Often times it seems like in meetings we forget why we do drugs. The main speakers generally hit on it, but what about everyone else. Especially early in my sobriety this was something that confused me about the 12-step programs. I didn’t just do drugs to mess up my life, depress me, make me anxious, and obsess me. No, I did drugs for so many more reasons. I thought that this made my use different than others’ drug use. It doesn’t. Everyone starts taking drugs for a reason, and a lot of people keep taking drugs for reasons.
I first started smoking weed because I thought it was fun. I did have fun, at first. By the end it was different. I smoked weed for migraines, so I could stop throwing up. I smoked weed when I was anxious, ignoring the fact that long term it was building up my anxiety. I smoked weed to study and go to class, because nearly nothing made me more anxious than classes. I smoked weed around annoying people, so they’d be less annoying. I smoked weed to comfort myself, relax, and eat. I smoked weed when I was lonely, trying to forget that I basically had no true friends (nor that many fake ones by that point). Perhaps most importantly, I smoked to forget the past. Basically, I smoked because I was in a perpetual state of despair.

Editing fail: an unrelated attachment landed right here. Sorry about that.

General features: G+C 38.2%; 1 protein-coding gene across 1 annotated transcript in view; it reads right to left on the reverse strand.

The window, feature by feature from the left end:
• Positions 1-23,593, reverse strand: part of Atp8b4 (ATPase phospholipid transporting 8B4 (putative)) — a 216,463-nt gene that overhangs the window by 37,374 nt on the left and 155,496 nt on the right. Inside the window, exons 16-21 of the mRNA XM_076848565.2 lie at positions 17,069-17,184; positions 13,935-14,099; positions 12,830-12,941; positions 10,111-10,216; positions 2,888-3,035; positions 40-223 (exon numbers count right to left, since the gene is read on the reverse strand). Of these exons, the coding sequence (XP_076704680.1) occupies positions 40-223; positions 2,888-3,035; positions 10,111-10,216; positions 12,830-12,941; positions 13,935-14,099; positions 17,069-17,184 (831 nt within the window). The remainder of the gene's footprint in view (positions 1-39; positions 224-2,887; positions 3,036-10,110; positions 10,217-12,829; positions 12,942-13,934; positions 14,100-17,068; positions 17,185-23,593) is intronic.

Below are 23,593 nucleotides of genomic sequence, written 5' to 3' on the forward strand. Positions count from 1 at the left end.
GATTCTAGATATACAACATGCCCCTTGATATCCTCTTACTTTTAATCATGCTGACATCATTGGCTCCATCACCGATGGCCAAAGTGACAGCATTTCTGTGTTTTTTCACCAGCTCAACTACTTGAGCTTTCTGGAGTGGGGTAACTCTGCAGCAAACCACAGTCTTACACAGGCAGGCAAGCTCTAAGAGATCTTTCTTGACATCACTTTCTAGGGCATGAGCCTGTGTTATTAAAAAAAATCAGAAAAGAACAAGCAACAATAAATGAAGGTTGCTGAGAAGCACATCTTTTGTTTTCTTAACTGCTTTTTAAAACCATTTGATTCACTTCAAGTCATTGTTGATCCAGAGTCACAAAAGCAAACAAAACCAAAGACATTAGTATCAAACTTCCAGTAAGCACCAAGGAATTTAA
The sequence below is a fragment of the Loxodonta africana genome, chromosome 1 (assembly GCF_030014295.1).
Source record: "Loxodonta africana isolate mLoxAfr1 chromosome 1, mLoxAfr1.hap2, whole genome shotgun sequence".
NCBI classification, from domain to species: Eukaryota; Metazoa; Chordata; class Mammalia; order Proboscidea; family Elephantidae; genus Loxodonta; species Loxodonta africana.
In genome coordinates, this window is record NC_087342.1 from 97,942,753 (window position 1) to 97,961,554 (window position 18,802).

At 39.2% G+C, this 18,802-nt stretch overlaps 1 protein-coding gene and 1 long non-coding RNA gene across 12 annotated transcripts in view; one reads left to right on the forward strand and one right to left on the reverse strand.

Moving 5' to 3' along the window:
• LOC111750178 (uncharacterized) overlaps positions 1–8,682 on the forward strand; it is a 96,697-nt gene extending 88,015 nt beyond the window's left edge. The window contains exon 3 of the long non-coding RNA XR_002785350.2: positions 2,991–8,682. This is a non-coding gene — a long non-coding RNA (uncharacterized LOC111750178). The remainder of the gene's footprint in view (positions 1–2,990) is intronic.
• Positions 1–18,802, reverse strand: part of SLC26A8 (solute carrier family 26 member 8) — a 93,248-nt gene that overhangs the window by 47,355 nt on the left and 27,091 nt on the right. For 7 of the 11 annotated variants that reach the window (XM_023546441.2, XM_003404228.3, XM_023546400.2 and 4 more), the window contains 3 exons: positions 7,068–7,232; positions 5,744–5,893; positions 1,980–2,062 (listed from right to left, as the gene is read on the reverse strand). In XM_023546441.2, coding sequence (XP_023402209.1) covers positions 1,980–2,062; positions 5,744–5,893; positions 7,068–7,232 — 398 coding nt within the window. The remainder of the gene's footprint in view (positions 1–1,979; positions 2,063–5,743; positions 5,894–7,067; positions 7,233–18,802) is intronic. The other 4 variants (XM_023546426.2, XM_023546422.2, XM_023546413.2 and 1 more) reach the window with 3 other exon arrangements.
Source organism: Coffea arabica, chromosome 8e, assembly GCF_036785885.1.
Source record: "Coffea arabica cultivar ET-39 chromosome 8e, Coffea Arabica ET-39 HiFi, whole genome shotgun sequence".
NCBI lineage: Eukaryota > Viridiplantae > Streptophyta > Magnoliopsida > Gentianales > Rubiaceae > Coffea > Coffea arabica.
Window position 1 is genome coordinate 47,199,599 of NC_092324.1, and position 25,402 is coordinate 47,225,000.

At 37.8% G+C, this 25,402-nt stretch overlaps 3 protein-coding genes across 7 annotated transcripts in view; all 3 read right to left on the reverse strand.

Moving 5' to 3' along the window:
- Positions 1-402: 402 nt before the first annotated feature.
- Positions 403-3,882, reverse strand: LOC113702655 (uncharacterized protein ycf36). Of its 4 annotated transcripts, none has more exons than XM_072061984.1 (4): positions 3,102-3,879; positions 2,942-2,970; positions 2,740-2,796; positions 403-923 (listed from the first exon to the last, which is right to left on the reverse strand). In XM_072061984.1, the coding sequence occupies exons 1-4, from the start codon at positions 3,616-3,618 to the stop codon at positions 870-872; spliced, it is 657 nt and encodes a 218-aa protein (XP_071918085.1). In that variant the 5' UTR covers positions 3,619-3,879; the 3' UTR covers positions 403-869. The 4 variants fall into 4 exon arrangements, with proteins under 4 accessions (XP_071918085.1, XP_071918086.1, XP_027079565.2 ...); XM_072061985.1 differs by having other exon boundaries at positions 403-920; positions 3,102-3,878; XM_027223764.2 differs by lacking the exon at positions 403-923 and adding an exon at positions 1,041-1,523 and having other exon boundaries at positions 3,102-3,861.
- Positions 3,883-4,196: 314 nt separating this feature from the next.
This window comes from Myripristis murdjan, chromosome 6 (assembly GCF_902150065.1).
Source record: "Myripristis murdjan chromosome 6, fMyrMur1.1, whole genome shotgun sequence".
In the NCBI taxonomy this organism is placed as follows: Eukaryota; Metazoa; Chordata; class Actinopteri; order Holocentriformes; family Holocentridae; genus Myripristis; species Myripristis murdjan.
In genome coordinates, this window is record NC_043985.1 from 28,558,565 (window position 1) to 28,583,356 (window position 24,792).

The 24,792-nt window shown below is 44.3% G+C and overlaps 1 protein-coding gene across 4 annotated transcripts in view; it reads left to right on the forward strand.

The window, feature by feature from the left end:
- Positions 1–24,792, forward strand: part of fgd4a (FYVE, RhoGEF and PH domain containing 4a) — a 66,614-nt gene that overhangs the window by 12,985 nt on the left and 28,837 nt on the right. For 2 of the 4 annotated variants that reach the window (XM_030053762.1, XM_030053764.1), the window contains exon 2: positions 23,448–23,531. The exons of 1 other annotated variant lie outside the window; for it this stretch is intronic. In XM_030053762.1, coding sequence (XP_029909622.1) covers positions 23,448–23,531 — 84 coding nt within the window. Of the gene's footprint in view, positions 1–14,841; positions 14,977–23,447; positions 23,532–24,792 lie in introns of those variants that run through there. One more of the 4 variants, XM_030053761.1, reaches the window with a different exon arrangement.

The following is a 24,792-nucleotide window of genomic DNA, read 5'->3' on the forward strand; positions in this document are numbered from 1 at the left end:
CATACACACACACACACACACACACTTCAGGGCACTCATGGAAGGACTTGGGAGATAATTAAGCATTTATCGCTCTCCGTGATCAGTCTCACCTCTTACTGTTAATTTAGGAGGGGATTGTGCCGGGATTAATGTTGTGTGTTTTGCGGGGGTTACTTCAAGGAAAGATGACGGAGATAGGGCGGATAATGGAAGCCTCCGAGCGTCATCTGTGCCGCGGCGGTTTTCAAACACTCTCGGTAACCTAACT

Substance abuse was a symptom of an overriding spiritual, emotional, and physical malady. I won’t be better if I just stop smoking weed. I have to connect, learn tools to cope with my anxiety and depression, find a higher power, get my migraines under control, and deal with my past. Amazingly, a lot of those things have happened. With meds and therapy my anxiety and depression has gotten better. I have a sober support system with a sponsor, friends, a case manager, and a sober living. My past doesn’t scare me like it used to. I am still sad about parts of it, but I don’t feel fear or shame like I once did. My migraines basically just went away when I dealt with the past. I know how to have sober fun, and sometimes I laugh just as hard as I did when I first got stoned. I am lucky to have gotten so far and that gratitude takes me even further.
Looking at the underlying issues around addiction lead us to develop an appreciation of our deeper maladies. This understanding tells us where to begin healing ourselves. Without knowing why we did drugs and abstaining from doing them, we are simply dry drunks or addicts, while taking steps to heal ourselves puts us fully in the realm of recovery.